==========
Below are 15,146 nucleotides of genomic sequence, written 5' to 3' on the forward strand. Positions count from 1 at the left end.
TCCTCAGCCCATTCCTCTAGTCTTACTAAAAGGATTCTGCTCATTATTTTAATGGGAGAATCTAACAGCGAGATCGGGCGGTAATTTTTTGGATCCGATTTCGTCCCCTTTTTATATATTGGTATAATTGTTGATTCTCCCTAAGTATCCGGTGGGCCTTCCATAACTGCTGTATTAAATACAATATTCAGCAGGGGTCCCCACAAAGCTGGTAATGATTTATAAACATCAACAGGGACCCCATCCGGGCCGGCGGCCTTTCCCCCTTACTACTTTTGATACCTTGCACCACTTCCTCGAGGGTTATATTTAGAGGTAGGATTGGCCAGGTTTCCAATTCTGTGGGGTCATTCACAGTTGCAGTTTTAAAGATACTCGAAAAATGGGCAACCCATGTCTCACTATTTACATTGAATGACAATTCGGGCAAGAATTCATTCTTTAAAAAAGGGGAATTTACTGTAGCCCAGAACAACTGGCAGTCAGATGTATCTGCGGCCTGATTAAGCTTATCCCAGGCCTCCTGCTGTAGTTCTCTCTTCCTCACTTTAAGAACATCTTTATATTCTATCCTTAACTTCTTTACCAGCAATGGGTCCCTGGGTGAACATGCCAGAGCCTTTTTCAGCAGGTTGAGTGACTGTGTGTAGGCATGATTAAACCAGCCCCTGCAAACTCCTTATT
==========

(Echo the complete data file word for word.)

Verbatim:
Below are 15,146 nucleotides of genomic sequence, written 5' to 3' on the forward strand. Positions count from 1 at the left end.
TCCTCAGCCCATTCCTCTAGTCTTACTAAAAGGATTCTGCTCATTATTTTAATGGGAGAATCTAACAGCGAGATCGGGCGGTAATTTTTTGGATCCGATTTCGTCCCCTTTTTATATATTGGTATAATTGTTGATTCTCCCTAAGTATCCGGTGGGCCTTCCATAACTGCTGTATTAAATACAATATTCAGCAGGGGTCCCCACAAAGCTGGTAATGATTTATAAACATCAACAGGGACCCCATCCGGGCCGGCGGCCTTTCCCCCTTACTACTTTTGATACCTTGCACCACTTCCTCGAGGGTTATATTTAGAGGTAGGATTGGCCAGGTTTCCAATTCTGTGGGGTCATTCACAGTTGCAGTTTTAAAGATACTCGAAAAATGGGCAACCCATGTCTCACTATTTACATTGAATGACAATTCGGGCAAGAATTCATTCTTTAAAAAAGGGGAATTTACTGTAGCCCAGAACAACTGGCAGTCAGATGTATCTGCGGCCTGATTAAGCTTATCCCAGGCCTCCTGCTGTAGTTCTCTCTTCCTCACTTTAAGAACATCTTTATATTCTATCCTTAACTTCTTTACCAGCAATGGGTCCCTGGGTGAACATGCCAGAGCCTTTTTCAGCAGGTTGAGTGACTGTGTGTAGGCATGATTAAACCAGCCCCTGCAAACTCCTTATT